Practical Programming for Strength Training answers these and other questions in a very clear, thorough, and well-ordered fashion. It gives the reader a well-rounded understanding of the physiological mechanisms behind strength adaptation, upon which it lays out and justifies the novice, intermediate, and advanced programs. It goes into detail about various circumstances trainees may encounter during their progress towards getting stronger.
All-in-all it is a very thorough, easy-to-understand, and well-argued book which provides the serious trainee or coach with a solid foundation in knowledge about programming for strength training.
Unless you have considerable competence with barbell training, I would recommend starting with the Starting Strength book before moving on to
Practical Programming for Strength Training.
3 of 3 people found the following review helpful.
The program described in this book is excellent. It avoids the trap of prescriptive "Do this ...
The program described in this book is excellent. It avoids the trap of prescriptive "Do this and this and this and this....Profit!" instead choosing to describe a "Do this because....Do this because....Do this because..." Enough of the "because" information is provided to help you design and troubleshoot your own training program (having a coach is still an excellent idea). While it may be tempting to just jump to the program description, read all the chapters leading up to the description of the Novice Program. Don't skip those introductory chapters as they describe *why* training works and the ways to screw up training. They will tell you why you are doing what you're doing.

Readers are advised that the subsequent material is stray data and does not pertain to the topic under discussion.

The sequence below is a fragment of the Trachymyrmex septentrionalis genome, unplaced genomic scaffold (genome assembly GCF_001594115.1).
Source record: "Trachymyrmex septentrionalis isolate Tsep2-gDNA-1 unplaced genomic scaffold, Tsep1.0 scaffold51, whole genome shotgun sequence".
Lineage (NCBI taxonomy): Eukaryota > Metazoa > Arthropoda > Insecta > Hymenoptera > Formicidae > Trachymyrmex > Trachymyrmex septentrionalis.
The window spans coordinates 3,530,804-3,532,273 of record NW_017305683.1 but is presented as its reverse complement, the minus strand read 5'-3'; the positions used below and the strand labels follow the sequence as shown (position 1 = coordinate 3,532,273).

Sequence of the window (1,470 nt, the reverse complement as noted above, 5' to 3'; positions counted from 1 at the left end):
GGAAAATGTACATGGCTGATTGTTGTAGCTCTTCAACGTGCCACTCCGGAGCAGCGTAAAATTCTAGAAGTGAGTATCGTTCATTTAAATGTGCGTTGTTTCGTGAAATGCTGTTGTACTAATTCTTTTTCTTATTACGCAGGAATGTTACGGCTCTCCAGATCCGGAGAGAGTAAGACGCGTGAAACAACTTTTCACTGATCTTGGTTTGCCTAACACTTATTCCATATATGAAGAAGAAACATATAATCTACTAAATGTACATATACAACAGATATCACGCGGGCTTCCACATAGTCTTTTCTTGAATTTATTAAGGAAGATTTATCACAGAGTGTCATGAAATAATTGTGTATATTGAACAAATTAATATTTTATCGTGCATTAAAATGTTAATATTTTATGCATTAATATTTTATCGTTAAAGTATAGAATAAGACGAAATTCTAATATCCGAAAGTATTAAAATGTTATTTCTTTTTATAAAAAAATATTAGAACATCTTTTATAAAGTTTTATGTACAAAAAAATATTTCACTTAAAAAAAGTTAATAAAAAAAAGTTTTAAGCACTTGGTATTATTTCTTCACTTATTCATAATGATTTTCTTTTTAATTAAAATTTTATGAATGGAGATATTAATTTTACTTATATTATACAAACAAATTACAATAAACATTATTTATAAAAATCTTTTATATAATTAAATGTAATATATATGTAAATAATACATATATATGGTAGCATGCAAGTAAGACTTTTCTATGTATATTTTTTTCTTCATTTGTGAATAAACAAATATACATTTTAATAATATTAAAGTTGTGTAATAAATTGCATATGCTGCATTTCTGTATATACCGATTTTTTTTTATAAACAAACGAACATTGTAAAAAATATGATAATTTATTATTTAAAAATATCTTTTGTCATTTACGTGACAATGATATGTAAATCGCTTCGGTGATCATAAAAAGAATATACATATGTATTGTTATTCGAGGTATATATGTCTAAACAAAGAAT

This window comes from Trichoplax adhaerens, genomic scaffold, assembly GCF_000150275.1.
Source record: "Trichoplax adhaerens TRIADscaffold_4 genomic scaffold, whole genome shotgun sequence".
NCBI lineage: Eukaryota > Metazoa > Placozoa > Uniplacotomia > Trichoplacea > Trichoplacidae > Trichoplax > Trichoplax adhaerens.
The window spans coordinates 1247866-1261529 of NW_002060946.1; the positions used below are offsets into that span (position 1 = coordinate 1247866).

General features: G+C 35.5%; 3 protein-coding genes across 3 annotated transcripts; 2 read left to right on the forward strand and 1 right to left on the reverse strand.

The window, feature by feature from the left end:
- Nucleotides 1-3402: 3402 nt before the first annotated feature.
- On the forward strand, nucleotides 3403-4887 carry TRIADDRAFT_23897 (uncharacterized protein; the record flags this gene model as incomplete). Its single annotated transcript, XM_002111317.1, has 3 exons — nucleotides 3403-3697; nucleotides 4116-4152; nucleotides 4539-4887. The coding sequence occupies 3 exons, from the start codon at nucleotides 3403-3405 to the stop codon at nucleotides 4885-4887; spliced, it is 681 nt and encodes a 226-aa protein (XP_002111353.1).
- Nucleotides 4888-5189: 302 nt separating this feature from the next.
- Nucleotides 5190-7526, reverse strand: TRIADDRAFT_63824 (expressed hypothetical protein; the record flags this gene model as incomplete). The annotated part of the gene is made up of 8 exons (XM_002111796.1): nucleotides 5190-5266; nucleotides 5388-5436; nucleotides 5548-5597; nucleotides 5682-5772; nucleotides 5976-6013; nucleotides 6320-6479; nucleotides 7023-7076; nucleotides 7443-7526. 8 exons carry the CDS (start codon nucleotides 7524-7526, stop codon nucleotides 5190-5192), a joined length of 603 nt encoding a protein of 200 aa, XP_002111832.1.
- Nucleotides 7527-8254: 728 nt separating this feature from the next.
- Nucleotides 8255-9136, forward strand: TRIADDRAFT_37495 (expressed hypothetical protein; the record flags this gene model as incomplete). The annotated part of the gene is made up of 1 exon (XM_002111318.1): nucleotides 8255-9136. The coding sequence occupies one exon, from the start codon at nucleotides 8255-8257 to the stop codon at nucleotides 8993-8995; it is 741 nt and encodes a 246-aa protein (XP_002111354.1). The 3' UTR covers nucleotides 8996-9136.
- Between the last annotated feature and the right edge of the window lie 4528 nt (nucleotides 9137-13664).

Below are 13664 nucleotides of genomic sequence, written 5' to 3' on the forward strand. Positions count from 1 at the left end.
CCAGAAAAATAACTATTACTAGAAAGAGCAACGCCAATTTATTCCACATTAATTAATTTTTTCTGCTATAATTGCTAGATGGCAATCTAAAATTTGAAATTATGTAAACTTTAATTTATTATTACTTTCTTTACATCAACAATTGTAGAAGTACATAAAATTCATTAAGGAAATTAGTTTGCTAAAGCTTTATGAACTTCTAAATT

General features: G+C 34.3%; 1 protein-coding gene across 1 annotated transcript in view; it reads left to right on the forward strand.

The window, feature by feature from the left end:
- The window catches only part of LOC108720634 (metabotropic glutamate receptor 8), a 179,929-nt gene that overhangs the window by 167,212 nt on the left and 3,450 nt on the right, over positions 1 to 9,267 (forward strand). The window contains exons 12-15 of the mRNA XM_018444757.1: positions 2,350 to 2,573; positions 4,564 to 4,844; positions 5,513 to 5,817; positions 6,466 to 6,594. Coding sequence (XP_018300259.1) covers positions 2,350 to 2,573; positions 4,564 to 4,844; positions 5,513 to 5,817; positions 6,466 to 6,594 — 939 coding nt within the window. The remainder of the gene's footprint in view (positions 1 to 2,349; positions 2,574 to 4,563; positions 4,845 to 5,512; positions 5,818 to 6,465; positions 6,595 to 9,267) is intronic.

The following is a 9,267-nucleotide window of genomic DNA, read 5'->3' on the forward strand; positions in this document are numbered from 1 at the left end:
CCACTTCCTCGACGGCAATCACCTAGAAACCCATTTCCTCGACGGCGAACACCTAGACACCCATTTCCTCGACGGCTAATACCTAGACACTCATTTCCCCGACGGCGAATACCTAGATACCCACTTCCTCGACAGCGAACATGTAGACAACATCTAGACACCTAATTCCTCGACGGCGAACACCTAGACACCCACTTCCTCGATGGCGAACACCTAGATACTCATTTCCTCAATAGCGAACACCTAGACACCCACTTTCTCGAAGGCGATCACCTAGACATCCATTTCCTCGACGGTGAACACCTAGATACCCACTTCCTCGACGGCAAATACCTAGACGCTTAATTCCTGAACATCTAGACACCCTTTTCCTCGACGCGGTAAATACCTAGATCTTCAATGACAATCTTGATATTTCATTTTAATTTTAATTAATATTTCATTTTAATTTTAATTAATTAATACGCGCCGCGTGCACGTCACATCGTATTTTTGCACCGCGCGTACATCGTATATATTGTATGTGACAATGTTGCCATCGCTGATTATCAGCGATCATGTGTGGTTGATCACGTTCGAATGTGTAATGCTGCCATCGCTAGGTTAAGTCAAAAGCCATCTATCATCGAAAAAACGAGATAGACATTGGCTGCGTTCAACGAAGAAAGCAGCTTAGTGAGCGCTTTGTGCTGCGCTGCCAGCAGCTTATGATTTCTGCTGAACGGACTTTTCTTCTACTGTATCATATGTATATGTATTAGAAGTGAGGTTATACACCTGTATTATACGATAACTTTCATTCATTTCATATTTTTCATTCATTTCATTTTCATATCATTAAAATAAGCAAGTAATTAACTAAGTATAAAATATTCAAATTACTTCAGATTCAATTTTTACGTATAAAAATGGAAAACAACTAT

This book is complete in itself but for an individual to start a lifting program will require "Starting Strength: Basic Barbell Training". This second book describes how to do the lifts.
2 of 2 people found the following review helpful.
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This Is The Real Deal
This and Starting Strength: Basic Barbell Training are the best money I've ever spent on anything related to lifting. I own a Rogue squat rack, safety arms, an olympic bar with exceptional spin and knurling, more bumper plates than I need, belts, squat shoes, and tons more and this is still the best money I've spent on this discipline. If you want to gain the knowledge that you need so that you can successfully, safely, efficiently, and STRONGLY apply yourself to strength training, then this is a superior tool. You will get strong quickly and safely if you follow and apply yourself to these programs. You'll learn how to create a novice linear program well suited to your body and your abilities. Then once you have a good strength base you will learn how to apply that to various periodized intermediate programs, whether you want to be a bodybuilder, a powerlifter, a strongman, an Olympic weightlifter, a football player, a rockclimber, or even if you want to be a stay at home parent then this book will help you be the best athlete that you can be. Once you've put years into a specialization, gains will slow and you will have to tweek the smallest of details to push yourself as close to your genetic potential as possible, and this book can even help you do that in the Advanced Trainee chapter. It details advanced programs just as well as the rest of the book does earlier programs. I recommend fully. If you can only buy one book on the subject then make it this one, if two, then get Starting Strength as well because it details how to safely execute many of the movements you will use during training. I've read some other books that are good, but I won't bash them in comparison here. This is the real deal.